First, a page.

Winter in Tremblant

Lonely TreesWinter MorningSnowy Road Throught the Forest

Winter in Canada can be quite harsh. The days are short and and the winds are cold, but despite all that I absolutely love it. There is nothing better than a photo shoot after a fresh snowfall. The key is to get out there early, before track marks and footprints ruin a perfect scene. That’s what I did when I went up to Mont Tremblant National Park the morning after the first big snow storm of the year. I was the first person there that day, as only the tracks from the park ranger’s truck were on the roads. If anything I think the fresh tracks add some character to the third picture.
For pictures in the snow, I like to underexpose my shots so I can get a blue sky. The fresh snow is so white that it can easily get blown out anyways, so slightly underexposing isn’t a bad idea even when the sky is cloudy. The inherent brightness of the shot also allows for shooting with low ISO settings, small apertures, and fast shutter speeds, giving you crisp images with a large depth of field, ideal conditions for beautiful landscapes.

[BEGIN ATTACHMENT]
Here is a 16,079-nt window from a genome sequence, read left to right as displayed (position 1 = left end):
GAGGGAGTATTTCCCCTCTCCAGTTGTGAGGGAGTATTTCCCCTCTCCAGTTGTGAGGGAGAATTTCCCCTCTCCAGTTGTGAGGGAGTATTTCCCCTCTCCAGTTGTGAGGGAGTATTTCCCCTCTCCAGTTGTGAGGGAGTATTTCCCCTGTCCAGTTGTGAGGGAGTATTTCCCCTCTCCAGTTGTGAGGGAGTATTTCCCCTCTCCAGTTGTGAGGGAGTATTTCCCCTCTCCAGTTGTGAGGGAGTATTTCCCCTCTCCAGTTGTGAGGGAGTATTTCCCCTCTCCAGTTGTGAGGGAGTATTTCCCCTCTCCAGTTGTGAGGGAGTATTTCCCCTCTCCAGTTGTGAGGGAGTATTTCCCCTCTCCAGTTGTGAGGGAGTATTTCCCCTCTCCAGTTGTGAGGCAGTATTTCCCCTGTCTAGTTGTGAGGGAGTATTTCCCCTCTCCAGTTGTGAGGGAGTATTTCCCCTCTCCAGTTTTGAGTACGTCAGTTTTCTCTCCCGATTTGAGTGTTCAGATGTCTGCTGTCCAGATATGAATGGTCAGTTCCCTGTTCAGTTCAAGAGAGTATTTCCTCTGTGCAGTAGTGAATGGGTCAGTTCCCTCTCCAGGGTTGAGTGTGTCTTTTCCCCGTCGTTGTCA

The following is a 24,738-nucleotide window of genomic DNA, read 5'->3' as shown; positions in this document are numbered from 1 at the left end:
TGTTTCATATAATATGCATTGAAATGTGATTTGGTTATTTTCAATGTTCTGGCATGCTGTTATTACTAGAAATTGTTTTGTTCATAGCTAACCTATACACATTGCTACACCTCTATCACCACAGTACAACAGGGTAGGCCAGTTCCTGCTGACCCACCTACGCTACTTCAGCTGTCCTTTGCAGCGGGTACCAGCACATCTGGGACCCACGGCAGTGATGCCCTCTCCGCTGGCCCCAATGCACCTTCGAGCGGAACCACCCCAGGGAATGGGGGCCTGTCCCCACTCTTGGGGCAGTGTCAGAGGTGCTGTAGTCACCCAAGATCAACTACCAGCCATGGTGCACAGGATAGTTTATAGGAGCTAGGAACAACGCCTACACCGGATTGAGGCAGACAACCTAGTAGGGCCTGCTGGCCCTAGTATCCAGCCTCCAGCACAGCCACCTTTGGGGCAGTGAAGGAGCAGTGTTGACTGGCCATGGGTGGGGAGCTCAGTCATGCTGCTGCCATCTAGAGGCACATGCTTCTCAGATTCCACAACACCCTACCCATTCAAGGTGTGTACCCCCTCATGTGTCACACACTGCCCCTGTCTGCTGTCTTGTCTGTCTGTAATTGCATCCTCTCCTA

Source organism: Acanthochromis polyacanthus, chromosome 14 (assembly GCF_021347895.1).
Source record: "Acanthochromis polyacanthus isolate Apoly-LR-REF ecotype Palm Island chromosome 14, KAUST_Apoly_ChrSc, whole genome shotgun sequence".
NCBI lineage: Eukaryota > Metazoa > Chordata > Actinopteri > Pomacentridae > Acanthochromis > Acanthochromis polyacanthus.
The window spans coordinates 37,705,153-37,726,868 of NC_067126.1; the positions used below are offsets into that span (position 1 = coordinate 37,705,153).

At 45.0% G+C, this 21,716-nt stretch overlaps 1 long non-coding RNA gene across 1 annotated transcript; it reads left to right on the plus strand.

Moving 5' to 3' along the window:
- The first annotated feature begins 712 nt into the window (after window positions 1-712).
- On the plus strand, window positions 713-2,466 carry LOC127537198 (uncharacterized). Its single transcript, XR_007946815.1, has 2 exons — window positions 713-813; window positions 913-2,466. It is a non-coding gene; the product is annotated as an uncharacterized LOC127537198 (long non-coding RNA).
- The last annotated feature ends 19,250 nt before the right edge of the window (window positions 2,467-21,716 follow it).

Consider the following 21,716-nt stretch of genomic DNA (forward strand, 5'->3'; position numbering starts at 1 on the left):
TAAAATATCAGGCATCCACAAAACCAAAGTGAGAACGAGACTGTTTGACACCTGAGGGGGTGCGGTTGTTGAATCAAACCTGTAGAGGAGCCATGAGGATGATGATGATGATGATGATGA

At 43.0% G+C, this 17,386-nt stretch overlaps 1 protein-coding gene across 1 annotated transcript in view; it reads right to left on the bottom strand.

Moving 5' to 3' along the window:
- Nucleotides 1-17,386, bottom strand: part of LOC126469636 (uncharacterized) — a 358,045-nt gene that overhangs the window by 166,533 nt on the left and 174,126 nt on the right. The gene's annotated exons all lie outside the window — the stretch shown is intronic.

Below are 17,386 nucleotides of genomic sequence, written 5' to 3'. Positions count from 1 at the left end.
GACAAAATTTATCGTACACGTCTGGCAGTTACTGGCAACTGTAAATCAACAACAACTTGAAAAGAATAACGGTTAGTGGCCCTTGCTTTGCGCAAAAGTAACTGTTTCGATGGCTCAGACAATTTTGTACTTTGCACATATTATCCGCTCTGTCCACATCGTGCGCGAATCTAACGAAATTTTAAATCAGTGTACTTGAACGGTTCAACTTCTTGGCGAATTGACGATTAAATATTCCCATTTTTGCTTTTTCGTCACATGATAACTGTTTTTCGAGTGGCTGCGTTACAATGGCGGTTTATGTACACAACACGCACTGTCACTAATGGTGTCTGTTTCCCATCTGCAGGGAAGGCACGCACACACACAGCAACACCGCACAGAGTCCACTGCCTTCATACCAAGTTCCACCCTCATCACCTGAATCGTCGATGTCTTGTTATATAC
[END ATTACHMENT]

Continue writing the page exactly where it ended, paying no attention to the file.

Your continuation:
As I’ve said before, Mont Tremblant National Park is an amazing place to visit at any time of the year because each season offers something new and different to explore. It is a must visit for photographers of any experience level.

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5 Replies to “Winter in Tremblant”

  1. The shots are beautiful. Thank you for the tips Ted. It looks heavenly.
    Growing up South India, we spent hot summers waiting for the blissful monsoon. The extent of snow I’ve seen is when we forgot to defrost the freezer. UAE, where we live now, has lovely desert winters, but of course, no snow. We’ve planned a trip to Himachal Pradesh in India for a week. Hope to see snow for real and use your tips to get some decent shots. Thanks again Ted.
    Imagine me ogling at the photos and my husband rolling eyes πŸ™‚

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